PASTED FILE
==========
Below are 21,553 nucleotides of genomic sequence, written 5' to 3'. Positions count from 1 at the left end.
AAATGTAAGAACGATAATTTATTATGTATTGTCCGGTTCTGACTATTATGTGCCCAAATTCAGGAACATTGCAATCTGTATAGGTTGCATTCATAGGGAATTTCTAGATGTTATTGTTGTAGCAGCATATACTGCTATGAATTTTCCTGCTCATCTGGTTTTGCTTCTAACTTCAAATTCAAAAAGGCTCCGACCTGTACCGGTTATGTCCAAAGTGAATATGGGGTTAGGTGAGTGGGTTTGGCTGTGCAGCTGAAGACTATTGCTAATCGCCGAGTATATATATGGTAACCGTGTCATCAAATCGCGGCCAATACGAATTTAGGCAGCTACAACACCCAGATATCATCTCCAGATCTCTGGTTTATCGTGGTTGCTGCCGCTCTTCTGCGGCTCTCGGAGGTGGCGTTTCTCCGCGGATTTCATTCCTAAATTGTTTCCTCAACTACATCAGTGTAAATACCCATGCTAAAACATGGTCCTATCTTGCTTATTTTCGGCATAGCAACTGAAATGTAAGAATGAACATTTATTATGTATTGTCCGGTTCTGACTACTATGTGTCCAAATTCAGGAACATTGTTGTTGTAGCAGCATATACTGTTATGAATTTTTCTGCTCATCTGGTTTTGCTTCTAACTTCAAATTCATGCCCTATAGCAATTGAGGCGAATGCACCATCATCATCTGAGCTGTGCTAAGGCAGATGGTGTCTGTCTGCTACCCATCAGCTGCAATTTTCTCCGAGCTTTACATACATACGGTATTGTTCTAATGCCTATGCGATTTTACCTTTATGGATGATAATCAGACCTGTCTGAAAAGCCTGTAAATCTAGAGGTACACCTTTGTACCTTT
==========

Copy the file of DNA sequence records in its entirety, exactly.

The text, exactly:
Below are 21,553 nucleotides of genomic sequence, written 5' to 3'. Positions count from 1 at the left end.
AAATGTAAGAACGATAATTTATTATGTATTGTCCGGTTCTGACTATTATGTGCCCAAATTCAGGAACATTGCAATCTGTATAGGTTGCATTCATAGGGAATTTCTAGATGTTATTGTTGTAGCAGCATATACTGCTATGAATTTTCCTGCTCATCTGGTTTTGCTTCTAACTTCAAATTCAAAAAGGCTCCGACCTGTACCGGTTATGTCCAAAGTGAATATGGGGTTAGGTGAGTGGGTTTGGCTGTGCAGCTGAAGACTATTGCTAATCGCCGAGTATATATATGGTAACCGTGTCATCAAATCGCGGCCAATACGAATTTAGGCAGCTACAACACCCAGATATCATCTCCAGATCTCTGGTTTATCGTGGTTGCTGCCGCTCTTCTGCGGCTCTCGGAGGTGGCGTTTCTCCGCGGATTTCATTCCTAAATTGTTTCCTCAACTACATCAGTGTAAATACCCATGCTAAAACATGGTCCTATCTTGCTTATTTTCGGCATAGCAACTGAAATGTAAGAATGAACATTTATTATGTATTGTCCGGTTCTGACTACTATGTGTCCAAATTCAGGAACATTGTTGTTGTAGCAGCATATACTGTTATGAATTTTTCTGCTCATCTGGTTTTGCTTCTAACTTCAAATTCATGCCCTATAGCAATTGAGGCGAATGCACCATCATCATCTGAGCTGTGCTAAGGCAGATGGTGTCTGTCTGCTACCCATCAGCTGCAATTTTCTCCGAGCTTTACATACATACGGTATTGTTCTAATGCCTATGCGATTTTACCTTTATGGATGATAATCAGACCTGTCTGAAAAGCCTGTAAATCTAGAGGTACACCTTTGTACCTTT